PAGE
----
Monday, January 27, 2014

January's towel of the month - weaving!

Yay!  all sleyed, ready to weave...

I raised shaft one, and checked that I had every other warp raised.  This was easy to see since I used a 15-dent reed: one yarn should be through each dent in the reed.  I raised all the other shafts (two through four) and all the other warps came up, looking similiar - one per dent.
Then I raised just shaft two, and checked that it was the pattern threaded for that shaft, in little groups of two: first six groups, then three spaced out, then five, then three...looked good.  Similarly with shafts three and four.  I tied up the treadles for weaving, and feeling smug that I didn't have any threading errors, raised the first shed to put in a header...and snapped a warp yarn. Presumably it was a threading error, but we'll never know since it came right out of the heddle it was in.  So I repaired it and started weaving.
I wove a couple inches of plain weave for my hem, then inserted a piece of rug warp that I'll remove after it comes off the loom, to make a line for my

Then I started watching the pattern appear.  It's an attractive pattern with a square field formed by the five groups of 2s and 3s, and a sort of an oval leaf shape in a star pattern.  I was happily weaving along thinking how nice it was to weave something that went so fast, when I noticed the right selvedge warp starting to wear.  I was getting too much draw-in.  So I sistered in another edge warp, and "bubbled" my weft more to get the draw-in to lessen.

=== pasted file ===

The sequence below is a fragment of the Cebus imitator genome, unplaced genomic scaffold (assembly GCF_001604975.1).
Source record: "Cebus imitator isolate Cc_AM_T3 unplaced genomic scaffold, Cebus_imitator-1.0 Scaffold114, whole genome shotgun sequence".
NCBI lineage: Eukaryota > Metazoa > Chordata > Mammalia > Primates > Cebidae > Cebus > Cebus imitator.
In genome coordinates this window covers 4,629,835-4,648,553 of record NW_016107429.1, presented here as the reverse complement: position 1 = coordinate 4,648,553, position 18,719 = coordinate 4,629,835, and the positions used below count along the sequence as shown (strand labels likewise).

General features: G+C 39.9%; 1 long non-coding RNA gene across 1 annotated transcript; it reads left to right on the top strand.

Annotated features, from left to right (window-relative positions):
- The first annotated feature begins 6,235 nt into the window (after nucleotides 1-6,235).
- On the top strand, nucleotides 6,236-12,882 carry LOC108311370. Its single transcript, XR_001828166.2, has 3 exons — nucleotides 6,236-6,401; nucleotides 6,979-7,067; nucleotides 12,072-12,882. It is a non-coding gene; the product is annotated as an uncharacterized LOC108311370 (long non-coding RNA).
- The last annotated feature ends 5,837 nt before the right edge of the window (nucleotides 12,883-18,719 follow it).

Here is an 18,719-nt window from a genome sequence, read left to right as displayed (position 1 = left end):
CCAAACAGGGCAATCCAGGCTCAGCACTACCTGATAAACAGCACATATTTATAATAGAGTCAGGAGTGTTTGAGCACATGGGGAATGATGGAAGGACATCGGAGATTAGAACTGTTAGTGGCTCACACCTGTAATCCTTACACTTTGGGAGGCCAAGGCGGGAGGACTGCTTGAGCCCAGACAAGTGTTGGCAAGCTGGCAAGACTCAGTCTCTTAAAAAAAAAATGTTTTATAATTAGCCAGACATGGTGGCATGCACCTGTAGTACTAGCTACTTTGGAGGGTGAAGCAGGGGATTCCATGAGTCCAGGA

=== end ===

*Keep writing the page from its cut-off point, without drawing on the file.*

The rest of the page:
Plain weave in this threading is formed by raising shaft one (foundation threads), versus all the other shafts (pattern threads) alternately.  You can see by studying the tie-up in the draft that the "spot" in spot Bronson is formed by leaving one pattern shaft lowered while the other shafts continue to raise to make plain weave, causing the weft to float over the 2 or 3 threads that are on the lowered shaft.  On the reverse side, those warp threads float correspondingly as warp floats.  And between them are another couple of layers of threads of warp and weft left just passing across each other, not woven.  These layers of non-interlaced yarns tend to smoosh together and form the spot or bump that makes the pattern.

In her book Handwoven Laces, Donna Muller devotes an entire chapter to spot Bronson.  She discusses the difference in structure and threading from huck spots, and how to use this structure to design your own patterns.

Are you enjoying weaving along in spot Bronson?

No comments:

Post a Comment